That they may have life
This Sunday – Mission Sunday – each of us is reminded of our calling to be a missionary.
Why am I a missionary? Because I am baptised.
How am I a missionary? By how I live my daily life. And how do I do that? By making a positive contribution to the world in which I live.
The theme chosen by Pope Francis for Mission Sunday 2015 is ‘that they may have life’.
Who are ‘they’? All God’s people, that is, every man, woman and child on the earth, no matter if they are people of faith or not.
In today’s Gospel Jesus is, once again, trying to explain to his disciples what the cost of discipleship – being a follower – will be. It will involve suffering and death. But, through death, will come the fullness of life. So too the cost of our following Jesus will make demands of us.
Some of us – from our own community – have what is called a ‘missionary vocation’ – women and men who felt called to be sisters, brothers or priests and go to the ‘foreign missions’. Ireland is justifiably proud of its missionaries. They – our representatives – have gone to the ends of the earth to preach the Gospel to tell people that Jesus offers them life.
During his life on earth Jesus preached this Good News. He preached by what he said but, more importantly, by what he did.
He told his followers they must feed the hungry – and so Jesus fed the 5,000 with the bread and fish;
He told them that they not lord it over people but be their servants – and so he washed the feet of his disciples on Holy Thursday.
He spoke against some of the traditions of his time because they were no longer applicable – so he healed the woman with the haemorrhage, Mary was the first to see him after his resurrection…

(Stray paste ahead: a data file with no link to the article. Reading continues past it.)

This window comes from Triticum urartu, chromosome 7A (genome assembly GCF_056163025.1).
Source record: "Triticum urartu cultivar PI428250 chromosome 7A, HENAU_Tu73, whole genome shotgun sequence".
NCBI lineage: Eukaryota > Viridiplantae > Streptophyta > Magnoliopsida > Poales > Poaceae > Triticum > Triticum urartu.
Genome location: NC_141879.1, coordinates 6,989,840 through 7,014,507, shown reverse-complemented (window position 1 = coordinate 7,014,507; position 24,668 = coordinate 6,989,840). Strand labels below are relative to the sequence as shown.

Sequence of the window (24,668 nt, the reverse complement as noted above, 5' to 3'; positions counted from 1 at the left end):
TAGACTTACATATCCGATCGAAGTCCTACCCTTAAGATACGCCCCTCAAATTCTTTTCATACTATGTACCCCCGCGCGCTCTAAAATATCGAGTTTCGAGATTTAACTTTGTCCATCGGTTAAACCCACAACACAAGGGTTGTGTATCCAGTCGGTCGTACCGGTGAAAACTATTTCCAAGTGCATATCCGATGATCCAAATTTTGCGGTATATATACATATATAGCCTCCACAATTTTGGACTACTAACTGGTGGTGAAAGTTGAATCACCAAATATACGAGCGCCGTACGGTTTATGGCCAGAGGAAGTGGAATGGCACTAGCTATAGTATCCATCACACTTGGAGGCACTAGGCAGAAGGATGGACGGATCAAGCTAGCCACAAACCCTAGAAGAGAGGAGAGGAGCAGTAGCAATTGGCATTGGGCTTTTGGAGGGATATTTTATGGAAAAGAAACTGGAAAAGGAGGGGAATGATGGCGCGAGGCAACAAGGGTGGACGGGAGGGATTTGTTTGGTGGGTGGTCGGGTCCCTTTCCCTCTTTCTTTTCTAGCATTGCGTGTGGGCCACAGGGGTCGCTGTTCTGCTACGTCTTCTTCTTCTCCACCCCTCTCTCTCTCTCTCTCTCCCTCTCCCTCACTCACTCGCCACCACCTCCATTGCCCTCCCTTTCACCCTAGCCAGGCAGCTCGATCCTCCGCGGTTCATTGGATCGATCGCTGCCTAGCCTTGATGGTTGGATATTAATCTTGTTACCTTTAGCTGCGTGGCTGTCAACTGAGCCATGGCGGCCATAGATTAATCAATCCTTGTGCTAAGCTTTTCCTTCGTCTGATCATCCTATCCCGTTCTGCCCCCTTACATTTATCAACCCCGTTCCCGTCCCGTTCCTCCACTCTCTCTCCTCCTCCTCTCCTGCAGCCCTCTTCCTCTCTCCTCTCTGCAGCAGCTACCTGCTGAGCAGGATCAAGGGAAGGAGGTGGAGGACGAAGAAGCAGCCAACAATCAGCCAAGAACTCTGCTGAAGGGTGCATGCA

He told them they should forgive – and so, on the Cross he asked the Father to forgive the Jewish leaders and Romans for what they were doing to him.
So Jesus – the first missionary – gives us an example for us to follow today? Many Irish women and men have done so by leaving our country, some to work as missionaries or others as development workers. However, both types do similar work, though sometimes from a different perspective. They want the people they go to to experience the abundance of life Jesus promises.
Many years ago the missionaries went and built schools, hospitals and churches. Some still do. But they have realised that ‘mission work’ is more than churches, schools and hospitals. It is about meeting people where they are, in their own environment and culture. It is about ‘acceptance’ – acceptance of them as they are and not trying to change them into something they are not.
And so that brings us back to ourselves. As missionaries – never leaving Ireland – we are called to accept others and be concerned for them, here in our own country and beyond. Do we? Do I ? Do I accept the stranger? Economic refugees? Travellers?
But there is more to being a Christian that this. We must also be accepting, and respectful, of our creation. One of the great messages which Pope Francis is preaching is that, as Christians, we are each responsible for our creation. Though we may see ourselves as masters of our world, we cannot abuse it or damage it. Next month a Conference is taking place in Paris which will have a profound impact on the future of our world. The decisions there will help decide the fate of the world, it will decide if our children’s children will have life itself on earth! It’s as stark as that. This Mission Sunday let us pray fervently that our leaders will make the right decisions for our earth. But, following the example of Jesus, let there be practical action to make it so.
And that begins with me! And specifically to Mission Sunday.
Whilst not forgetting that I have a responsibility for the future of my world, Mission Sunday focuses us on the specific needs of our missionaries and their need for prayer and financial support so that they can continue their work, on our behalf, as our representatives.
Mission Sunday is traditionally the day when we’re asked to make a financial contribution to the work of our missionaries through a Collection which is sent to Rome to help pay for the building of schools, hospitals etc in mission lands.
On behalf of our missionaries Thank You sincerely for supporting them down the years and please continue to do so in order that they may continue to do the work of Christ, bring life to others.
To bring life in all its fullness
Martin Kavanagh SMA